2. Plaintiffs-appellees filed a complaint in the United States District Court for the Eastern District of Arkansas alleging, interalia, that the defendant Arkansas Department of Education violated the Individuals with Disabilities Education Act (IDEA), 20 U.S.C. 1400 etseq., and Section 504 of the Rehabilitation Act. For the reasons discussed in this brief, the district court had jurisdiction over both claims pursuant to 28 U.S.C. 1331, and the IDEA claim additionally pursuant to 20 U.S.C. 1415(i)(3).

3. This appeal is from an interlocutory judgment entered on February 24, 1998. The Arkansas Department of Education filed a timely notice of appeal on March 12, 1998. This Court has jurisdiction over the Eleventh Amendment issues raised in this appeal pursuant to 28 U.S.C. 1291. See Barnes v. Missouri, 960 F.2d 63, 64 (8th Cir. 1992) (per curiam) (denial of motion to dismiss on Eleventh Amendment grounds immediately appealable).

4. By filing this brief, the United States is exercising its right to intervene to defend the constitutionality of federal statutes. See 28 U.S.C. 2403(a).

STATEMENT OF THE ISSUES

The United States will address the following questions:

1. Whether the statutory abrogation of Eleventh Amendment immunity for suits under the Individuals with Disabilities Education Act is a valid exercise of Congress' power under the Spending Clause or Section 5 of the Fourteenth Amendment.

Seminole Tribe of Florida v. Florida, 517 U.S. 44 (1996)

City of Boerne v. Flores, 117 S. Ct. 2157 (1997)

Board of Educ. v. Rowley, 458 U.S. 176 (1982)
 

Autio v. Minnesota, 140 F.3d 802 (8th Cir. 1998)
 

Sections 1 and 5 of the Fourteenth Amendment

20 U.S.C. 1400, 1403(a)

2. Whether the statutory abrogation of Eleventh Amendment immunity for suits under Section 504 of the Rehabilitation Act is a valid exercise of Congress' power under the Spending Clause or Section 5 of the Fourteenth Amendment.

Clark v. California, 123 F.3d 1267 (9th Cir.), petition for cert. filed, 66 U.S.L.W. 3308 (Oct. 20, 1997) (No. 97-686)

29 U.S.C. 791, 794

42 U.S.C. 2000d-7

STANDARD OF REVIEW

Because the constitutionality of the Individuals with Disabilities Education Act and Section 504 of the Rehabilitation Act are questions of law, this Court reviews the district court's decision denovo. See United States v. Monteleone, 77 F.3d 1086, 1091 (8th Cir. 1996).

STATEMENT OF THE CASE

This suit is a private action brought by Jim and Susan C. against the Arkansas Department of Education, the Atkins School District, and others, on behalf of their child with autism. They raised claims under IDEA and Section 504 as well as the Fourteenth Amendment.

The Arkansas Department of Education moved to dismiss the suit, arguing that it was immune from suit under the Eleventh Amendment based on the Supreme Court's decision in Seminole Tribe of Florida v. Florida, 517 U.S. 44 (1996). The district court denied the motion, holding that both IDEA and Section 504 contained express abrogations of Eleventh Amendment immunity, and that the abrogations were valid exercises of Congress' power under Section 5 of the Fourteenth Amendment. This timely interlocutory appeal followed.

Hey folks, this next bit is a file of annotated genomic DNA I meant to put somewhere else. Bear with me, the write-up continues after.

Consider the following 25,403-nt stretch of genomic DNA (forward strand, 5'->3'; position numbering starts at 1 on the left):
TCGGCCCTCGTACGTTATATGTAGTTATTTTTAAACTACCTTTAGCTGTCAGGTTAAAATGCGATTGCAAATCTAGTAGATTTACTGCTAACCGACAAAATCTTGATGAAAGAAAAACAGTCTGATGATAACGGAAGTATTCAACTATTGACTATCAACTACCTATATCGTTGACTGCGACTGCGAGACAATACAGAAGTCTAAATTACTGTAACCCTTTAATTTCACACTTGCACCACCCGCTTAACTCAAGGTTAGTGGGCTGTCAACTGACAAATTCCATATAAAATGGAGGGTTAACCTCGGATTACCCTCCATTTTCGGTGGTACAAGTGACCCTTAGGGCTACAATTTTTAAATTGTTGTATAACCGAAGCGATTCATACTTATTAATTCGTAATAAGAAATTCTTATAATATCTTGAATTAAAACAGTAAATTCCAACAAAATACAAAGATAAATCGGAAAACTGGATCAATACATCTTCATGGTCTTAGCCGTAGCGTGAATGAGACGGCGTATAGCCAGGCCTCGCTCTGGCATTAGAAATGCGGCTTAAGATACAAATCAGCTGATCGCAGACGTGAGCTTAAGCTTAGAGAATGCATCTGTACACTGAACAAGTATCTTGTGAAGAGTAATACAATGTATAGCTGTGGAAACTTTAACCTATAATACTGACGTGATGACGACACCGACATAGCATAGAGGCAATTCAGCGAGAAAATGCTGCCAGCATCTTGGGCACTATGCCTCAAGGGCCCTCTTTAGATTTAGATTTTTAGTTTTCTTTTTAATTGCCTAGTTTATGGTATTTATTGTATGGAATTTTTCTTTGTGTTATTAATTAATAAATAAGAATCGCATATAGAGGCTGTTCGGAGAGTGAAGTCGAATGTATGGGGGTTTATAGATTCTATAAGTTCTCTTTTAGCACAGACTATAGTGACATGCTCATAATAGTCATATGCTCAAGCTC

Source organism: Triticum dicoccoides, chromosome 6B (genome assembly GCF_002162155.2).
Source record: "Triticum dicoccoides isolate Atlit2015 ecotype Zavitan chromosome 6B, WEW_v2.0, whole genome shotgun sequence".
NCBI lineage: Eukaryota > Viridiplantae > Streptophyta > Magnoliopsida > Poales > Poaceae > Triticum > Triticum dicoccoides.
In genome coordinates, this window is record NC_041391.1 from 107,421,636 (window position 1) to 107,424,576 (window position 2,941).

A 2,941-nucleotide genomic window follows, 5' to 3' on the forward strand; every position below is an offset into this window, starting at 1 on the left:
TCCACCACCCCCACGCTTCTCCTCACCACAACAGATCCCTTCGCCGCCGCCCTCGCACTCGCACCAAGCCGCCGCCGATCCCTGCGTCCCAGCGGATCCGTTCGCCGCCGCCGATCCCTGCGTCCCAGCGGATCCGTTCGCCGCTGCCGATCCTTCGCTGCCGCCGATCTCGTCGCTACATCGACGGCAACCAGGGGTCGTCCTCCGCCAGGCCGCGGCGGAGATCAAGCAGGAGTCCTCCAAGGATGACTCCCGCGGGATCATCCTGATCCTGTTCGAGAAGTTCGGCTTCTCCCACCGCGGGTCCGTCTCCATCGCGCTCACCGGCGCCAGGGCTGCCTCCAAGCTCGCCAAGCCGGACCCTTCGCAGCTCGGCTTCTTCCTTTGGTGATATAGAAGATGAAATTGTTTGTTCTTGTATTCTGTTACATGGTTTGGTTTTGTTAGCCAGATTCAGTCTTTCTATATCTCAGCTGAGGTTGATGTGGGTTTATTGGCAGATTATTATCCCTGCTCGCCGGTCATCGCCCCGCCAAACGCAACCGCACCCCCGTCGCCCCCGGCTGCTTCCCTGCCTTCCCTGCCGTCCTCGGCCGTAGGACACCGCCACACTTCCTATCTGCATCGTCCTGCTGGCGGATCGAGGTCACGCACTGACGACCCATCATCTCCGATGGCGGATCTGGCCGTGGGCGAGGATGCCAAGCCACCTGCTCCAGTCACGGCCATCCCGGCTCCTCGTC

SUMMARY OF ARGUMENT

The Eleventh Amendment is no bar to this action under IDEA and Section 504 by private plaintiffs against a State. Both IDEA and Section 504 contain legislative provisions expressly manifesting Congress' intent that States not be protected by Eleventh Amendment immunity.

In our Brief as Intervenor in Bradley v. Arkansas Department of Education, No. 98-1010, which is consolidated with this appeal for argument and submission, we explained how Congress validly exercised its power under both the Spending Clause and Section 5 of the Fourteenth Amendment to remove States' Eleventh Amendment immunity for IDEA claims. These same arguments apply to Section 504 of the Rehabilitation Act, which prohibits discrimination against qualified individuals with disabilities by recipients of federal funds, and expressly provides that States shall not retain their Eleventh Amendment immunity for suits brought under the Act. See 29 U.S.C. 794(a); 42 U.S.C. 2000d-7.

Finally, defendant's argument that Section 504 does not apply to education services provided by a State because education is a "core function" is contrary to the text of the statute, as well as the consistent understanding of the Supreme Court and this Court.

ARGUMENT

Defendant challenges the validity of the abrogations of Eleventh Amendment immunity in two federal statutes: the Individuals with Disabilities Education Act and Section 504 of the Rehabilitation Act.

In Seminole Tribe of Florida v. Florida, 517 U.S. 44 (1996), the Supreme Court articulated a two-part test to determine whether Congress has properly abrogated States' Eleventh Amendment immunity:
 

first, whether Congress has unequivocally expressed its intent to abrogate the immunity; and second, whether Congress has acted pursuant to a valid exercise of power.


Id. at 55 (citations, quotations, and brackets omitted).

Both statutes meet the two-part test.

I

20 U.S.C. 1403 VALIDLY REMOVES ELEVENTH AMENDMENT IMMUNITY

FOR CLAIMS UNDER THE INDIVIDUALS WITH DISABILITIES EDUCATION ACT


Defendant argues (Br. 9-16) that Congress lacks the power to abrogate States' Eleventh Amendment immunity for suits to enforce the Individuals with Disabilities Education Act (IDEA).